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Funding Our Brightest

By PAM BERNS
According to Dr. Jyoti Patel— an oncologist at Northwestern University’s .School of Medicine in the Journal of Clinical Oncology—we will be spending up to $160 billon on cancer costs in 10 years. Imagine how much lower our costs would be if we had cures for cancer, not just treatments. But, of course, we have been trimming funding for the National Institutes of Health—640 fewer grants were funded last year because of sequestration, so even though $1 billion more has been passed by Congress this year, it is still less than it was before sequestration.
   
According to a conversation in The Atlantic between writer James Fallows and professor at MIT and Harvard Medical School’s Eric S. Lander, “We may soon convert many forms of cancer from being fatal illnesses to manageable chronic diseases. But that good news may be tempered by our financial situation.” According to Lander, “It is incredibly limiting right now. Young scientists who need to look at 100.000 cancer samples, or do functional tests inhibiting all the genes in the genome, or explore the use of chemicals in ways they never could before—they need an NIH that is able to place bets. With sequestration, and the NIH budget falling by about 25 percent in real terms over the past decade, the people reviewing grants naturally become more conservative. When there’s less money, reviewers don’t want to run the risk of wasting money on something that doesn’t work....I’ve got to tell you, if you aren’t prepared to waste money on things that might not work, you can’t possibly do things that are transformative.” Lander continued, “In a very objective sense, this is a unique moment to be investing....We’ve got an amazing cadre of young people coming into the field, and they have this cognitive dissonance right now. On the one hand they see unbelieveable opportunities, and on the other hand, for the first time they see the nation decreasing funding for biomedical research.”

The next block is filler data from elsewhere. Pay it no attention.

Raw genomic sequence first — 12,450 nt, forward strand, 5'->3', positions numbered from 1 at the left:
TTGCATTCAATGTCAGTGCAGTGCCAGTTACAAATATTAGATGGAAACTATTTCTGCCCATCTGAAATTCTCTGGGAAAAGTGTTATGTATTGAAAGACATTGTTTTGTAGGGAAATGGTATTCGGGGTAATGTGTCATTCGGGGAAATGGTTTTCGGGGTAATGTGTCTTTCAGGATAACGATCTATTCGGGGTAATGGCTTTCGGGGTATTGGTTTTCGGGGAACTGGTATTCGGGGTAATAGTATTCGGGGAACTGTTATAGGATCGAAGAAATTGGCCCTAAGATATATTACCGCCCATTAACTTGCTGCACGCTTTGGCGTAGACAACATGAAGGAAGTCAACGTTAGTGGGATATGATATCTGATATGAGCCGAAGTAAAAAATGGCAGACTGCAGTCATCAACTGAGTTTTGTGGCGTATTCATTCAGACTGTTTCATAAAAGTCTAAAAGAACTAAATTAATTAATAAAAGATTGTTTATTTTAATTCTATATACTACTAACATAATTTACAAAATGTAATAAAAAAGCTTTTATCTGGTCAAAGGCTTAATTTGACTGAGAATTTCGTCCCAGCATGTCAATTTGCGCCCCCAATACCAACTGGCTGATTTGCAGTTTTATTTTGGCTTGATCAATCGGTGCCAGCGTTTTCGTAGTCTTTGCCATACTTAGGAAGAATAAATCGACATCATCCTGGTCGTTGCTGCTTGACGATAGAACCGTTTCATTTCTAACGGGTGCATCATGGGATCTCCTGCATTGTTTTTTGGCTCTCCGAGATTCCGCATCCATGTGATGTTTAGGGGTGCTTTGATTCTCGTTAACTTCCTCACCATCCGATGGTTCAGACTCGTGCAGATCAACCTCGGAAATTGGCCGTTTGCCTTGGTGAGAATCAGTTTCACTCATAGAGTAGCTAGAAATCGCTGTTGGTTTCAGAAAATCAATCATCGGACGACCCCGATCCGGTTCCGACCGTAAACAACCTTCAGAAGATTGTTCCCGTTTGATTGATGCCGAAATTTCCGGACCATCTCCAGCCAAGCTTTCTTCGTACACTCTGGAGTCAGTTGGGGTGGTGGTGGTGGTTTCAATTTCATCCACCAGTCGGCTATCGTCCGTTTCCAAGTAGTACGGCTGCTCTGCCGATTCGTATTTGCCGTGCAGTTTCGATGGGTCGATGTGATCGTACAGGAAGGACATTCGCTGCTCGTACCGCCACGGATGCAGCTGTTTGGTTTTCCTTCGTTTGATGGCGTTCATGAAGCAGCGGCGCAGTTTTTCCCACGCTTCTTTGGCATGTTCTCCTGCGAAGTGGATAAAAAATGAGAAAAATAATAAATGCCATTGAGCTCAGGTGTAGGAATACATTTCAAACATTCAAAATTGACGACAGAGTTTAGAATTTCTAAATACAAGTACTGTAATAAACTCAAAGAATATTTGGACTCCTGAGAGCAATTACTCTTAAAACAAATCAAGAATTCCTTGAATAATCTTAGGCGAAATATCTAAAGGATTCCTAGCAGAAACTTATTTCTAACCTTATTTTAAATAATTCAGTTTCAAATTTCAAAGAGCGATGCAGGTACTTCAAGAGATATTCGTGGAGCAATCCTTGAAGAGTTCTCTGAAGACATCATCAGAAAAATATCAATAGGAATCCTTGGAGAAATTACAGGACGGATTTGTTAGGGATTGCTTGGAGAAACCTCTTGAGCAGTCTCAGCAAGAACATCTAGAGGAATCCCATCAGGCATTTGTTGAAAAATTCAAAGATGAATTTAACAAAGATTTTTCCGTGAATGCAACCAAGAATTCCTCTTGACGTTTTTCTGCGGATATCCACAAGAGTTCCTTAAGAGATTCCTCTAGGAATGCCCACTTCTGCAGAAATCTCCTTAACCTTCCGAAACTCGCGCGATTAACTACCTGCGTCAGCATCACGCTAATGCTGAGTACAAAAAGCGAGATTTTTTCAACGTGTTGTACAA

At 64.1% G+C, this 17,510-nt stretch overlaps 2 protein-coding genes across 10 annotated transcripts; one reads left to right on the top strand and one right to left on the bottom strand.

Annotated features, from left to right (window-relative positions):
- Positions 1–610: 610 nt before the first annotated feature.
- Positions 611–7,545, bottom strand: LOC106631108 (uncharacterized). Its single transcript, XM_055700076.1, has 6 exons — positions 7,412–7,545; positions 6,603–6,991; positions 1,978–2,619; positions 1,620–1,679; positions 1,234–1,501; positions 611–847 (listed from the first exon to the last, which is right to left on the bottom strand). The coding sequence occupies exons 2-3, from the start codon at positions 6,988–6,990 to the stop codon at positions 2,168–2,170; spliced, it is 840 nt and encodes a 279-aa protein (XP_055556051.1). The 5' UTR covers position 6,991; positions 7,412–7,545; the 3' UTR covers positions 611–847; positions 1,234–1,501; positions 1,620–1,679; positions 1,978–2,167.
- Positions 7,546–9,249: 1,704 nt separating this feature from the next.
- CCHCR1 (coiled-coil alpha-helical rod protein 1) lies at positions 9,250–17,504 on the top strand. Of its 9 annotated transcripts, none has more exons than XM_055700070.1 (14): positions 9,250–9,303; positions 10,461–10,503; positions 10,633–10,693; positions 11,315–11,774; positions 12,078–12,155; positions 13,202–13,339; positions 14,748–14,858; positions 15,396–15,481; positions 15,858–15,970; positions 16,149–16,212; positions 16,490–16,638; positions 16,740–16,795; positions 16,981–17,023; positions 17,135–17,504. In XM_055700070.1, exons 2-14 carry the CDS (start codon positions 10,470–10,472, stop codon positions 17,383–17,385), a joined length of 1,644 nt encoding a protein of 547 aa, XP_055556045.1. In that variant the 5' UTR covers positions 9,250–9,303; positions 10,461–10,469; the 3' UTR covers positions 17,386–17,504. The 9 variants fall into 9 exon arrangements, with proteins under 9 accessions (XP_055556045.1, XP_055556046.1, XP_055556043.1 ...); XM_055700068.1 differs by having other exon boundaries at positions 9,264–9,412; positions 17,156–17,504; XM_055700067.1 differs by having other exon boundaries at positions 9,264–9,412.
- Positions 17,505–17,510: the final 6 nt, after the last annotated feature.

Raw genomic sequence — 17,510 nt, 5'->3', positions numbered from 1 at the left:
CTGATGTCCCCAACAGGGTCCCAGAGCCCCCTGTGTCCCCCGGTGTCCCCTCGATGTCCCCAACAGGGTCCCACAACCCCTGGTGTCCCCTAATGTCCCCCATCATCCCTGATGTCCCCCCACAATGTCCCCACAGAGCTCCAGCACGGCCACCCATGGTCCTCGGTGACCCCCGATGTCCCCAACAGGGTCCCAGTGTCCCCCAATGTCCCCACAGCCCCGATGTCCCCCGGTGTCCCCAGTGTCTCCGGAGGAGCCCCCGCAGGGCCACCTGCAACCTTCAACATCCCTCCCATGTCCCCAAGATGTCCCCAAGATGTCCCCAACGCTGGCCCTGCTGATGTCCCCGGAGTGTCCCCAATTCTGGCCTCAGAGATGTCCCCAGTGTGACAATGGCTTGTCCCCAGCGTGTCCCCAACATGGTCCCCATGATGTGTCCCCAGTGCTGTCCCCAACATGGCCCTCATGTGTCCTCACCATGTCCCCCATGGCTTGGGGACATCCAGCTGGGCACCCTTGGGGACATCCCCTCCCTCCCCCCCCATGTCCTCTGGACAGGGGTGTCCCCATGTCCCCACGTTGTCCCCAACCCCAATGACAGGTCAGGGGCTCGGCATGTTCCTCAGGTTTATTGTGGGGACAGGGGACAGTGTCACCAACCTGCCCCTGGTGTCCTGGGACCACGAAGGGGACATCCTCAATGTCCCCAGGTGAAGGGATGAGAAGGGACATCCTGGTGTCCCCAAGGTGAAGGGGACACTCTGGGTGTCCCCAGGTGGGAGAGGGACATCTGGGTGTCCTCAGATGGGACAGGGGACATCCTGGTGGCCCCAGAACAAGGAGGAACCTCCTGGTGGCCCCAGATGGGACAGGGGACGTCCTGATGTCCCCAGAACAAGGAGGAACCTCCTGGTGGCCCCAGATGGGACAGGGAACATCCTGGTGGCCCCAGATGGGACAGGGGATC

In 1998, Congress committed itself to doubling the budget of the NIH for the following five years. In 2009, the NIH received some stimulus funding. But then Congress let some of its investment in research go down the drain. 
   
In 2011, the sequester trimmed the budget five percent. Younger researchers have had to spend increasing amounts of time writing and re-writing grants. Psychologically, this is very difficult for younger researchers who want to enter a field where their funding may be yanked from beneath them. Scientists no longer have the ability to plan their research into the future. Because biomedical research may take up to a decade, trimming budgets can waste the valuable inroads it has already accomplished. The scientific community has been working on a budget that is on par with 1998 funding. The National Cancer Institute which is funded by the NIH, cut grants by 6 percent for existing research programs including cancer centers. After adjusting for inflation, the NIH budget has been virtually working with a decline by more than 22 percent—6.1 billion—over the last decade, according to NBC News.